I'm spending the weekend with an amazing group of folks that call themselves the Outlaw Preachers at a (re)Union of folks most of whom have never met IRL until this weekend. I came late to the party so I may have some of the history messed up but as I understand it the group started as a hashtag on twitter and has grown into somewhat of a movement in the emerging/postmodern church conversation. I am fortunate enough to know one of the group, Connie Waters, because she went to school with my husband from grade school on through high school so I've been on the edges of this movement as it was forming.
The first night I felt like the new "in-law" relative at someone else's family reunion. As the Outlaws gathered there were hugs and exclamations of great excitement from those who have been communing regularly in the online world while my daughter and I and a young man named Joel from Chicago who goes by the twitter handle "filmsgeek" and I sat together watching and wondering how all these people seemed to know each other so well. That feeling, thankfully, didn't last long. If there is anything these "Outlaws" are exceedingly good at it is accepting and welcoming new members into the family.
And it IS a family make no mistake about that. It is not a family bound by denomination or creed as there are people in it who are neither denomination nor creedal. It is not a family bound by an agreed upon set of doctrines or rules. It is, as one of the speakers put it yesterday, a family bound by having walked through hell together and being willing to continue to walk through hell together. We are the walking wounded trying our very best to transform our pain into something beautiful and healing and accepting rather than transmitting our pain and becoming "just another bunch of pissed-off ex-evangelicals". And something beautiful is happening here.
Last night there was communion and a service of healing and in the embrace of my new Outlaw family I was finally able to lay down the pain of the last two years. It is funny that even from the fringes, the darkest edge of the circle of the outlaw campfire, I was never truly alone. I found "queermergent" when I was looking for answers to help me deal with some serious drama among my kids and it helped me make sense of how to integrate being GLBT and Christian in a way that I hadn't stumbled upon on my own. I sat in the healing circle next to Adele, the founder of queermergent, last night and we prayed over and laid hands on each other in turn along with the rest of the family gathered there and it was beautiful.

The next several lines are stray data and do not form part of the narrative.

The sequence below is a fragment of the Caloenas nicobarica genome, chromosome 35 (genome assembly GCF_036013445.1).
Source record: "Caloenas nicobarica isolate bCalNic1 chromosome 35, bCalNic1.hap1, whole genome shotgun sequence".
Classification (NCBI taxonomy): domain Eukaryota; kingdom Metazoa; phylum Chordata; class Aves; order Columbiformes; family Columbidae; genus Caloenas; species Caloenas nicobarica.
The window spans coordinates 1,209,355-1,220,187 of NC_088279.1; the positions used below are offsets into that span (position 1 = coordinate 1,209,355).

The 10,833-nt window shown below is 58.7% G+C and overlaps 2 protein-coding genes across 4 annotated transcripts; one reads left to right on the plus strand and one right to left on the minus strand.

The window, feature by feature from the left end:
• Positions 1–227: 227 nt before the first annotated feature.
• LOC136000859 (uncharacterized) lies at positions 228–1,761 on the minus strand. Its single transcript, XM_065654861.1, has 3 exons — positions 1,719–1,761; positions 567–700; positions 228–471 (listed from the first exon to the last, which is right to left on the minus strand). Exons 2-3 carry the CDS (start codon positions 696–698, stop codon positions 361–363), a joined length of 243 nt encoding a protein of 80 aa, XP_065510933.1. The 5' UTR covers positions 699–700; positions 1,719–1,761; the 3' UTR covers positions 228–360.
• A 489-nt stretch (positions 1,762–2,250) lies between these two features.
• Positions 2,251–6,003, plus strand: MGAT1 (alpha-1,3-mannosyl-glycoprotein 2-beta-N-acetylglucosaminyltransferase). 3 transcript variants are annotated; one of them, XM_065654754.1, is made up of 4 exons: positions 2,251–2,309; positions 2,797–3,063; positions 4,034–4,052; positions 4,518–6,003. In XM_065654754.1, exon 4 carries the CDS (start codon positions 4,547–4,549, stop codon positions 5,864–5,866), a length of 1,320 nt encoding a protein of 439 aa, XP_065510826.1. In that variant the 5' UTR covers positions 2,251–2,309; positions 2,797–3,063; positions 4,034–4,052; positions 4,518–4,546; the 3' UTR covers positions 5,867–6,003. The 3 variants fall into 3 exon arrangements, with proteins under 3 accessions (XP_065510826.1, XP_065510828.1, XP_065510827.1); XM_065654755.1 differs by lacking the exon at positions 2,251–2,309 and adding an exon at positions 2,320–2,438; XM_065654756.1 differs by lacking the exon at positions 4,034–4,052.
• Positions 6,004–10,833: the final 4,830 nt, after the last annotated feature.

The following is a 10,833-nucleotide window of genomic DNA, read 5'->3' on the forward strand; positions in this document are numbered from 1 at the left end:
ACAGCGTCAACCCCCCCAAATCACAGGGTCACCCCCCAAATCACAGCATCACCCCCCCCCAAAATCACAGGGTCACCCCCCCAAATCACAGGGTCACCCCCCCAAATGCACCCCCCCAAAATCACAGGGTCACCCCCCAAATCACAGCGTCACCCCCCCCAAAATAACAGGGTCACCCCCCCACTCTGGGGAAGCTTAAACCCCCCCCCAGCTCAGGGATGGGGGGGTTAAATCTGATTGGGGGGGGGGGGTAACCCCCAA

As "leaders" we rarely have space to feel our hurt much less to deal with it. Somehow, although there really wasn't a planned "theme" to the weekend, these first two days have become about having that safe sacred space to allow healing to happen. I am blessed beyond measure to be a part of it and thrilled that at least a half dozen or so of the folks attending are actually local to me and are meeting regularly.
I am an agenda driven person, not knowing what to expect going into this weekend made me a little tiny bit crazy. Yet in the lack of expectation and the absence of a plan God has met me in a way that my soul has been starving for. I have a wonderful church, don't get me wrong, I am convinced that God led our family there and I want some of our pastoral staff to experience this bunch of folks next time we get together. This time was for me. This time was to bring me the rest of the way out of the "licking my wounds" stage of recovery and back into the desire and ability to minister again at some point after what happened during my last two years at the local MMC.
I didn't know what I was getting myself into when I signed up for #op10 but I knew it was somewhere I needed to be. Now I am catching a bit of a glimpse into why. And I'm glad to be a part of the #outlawpreachers family.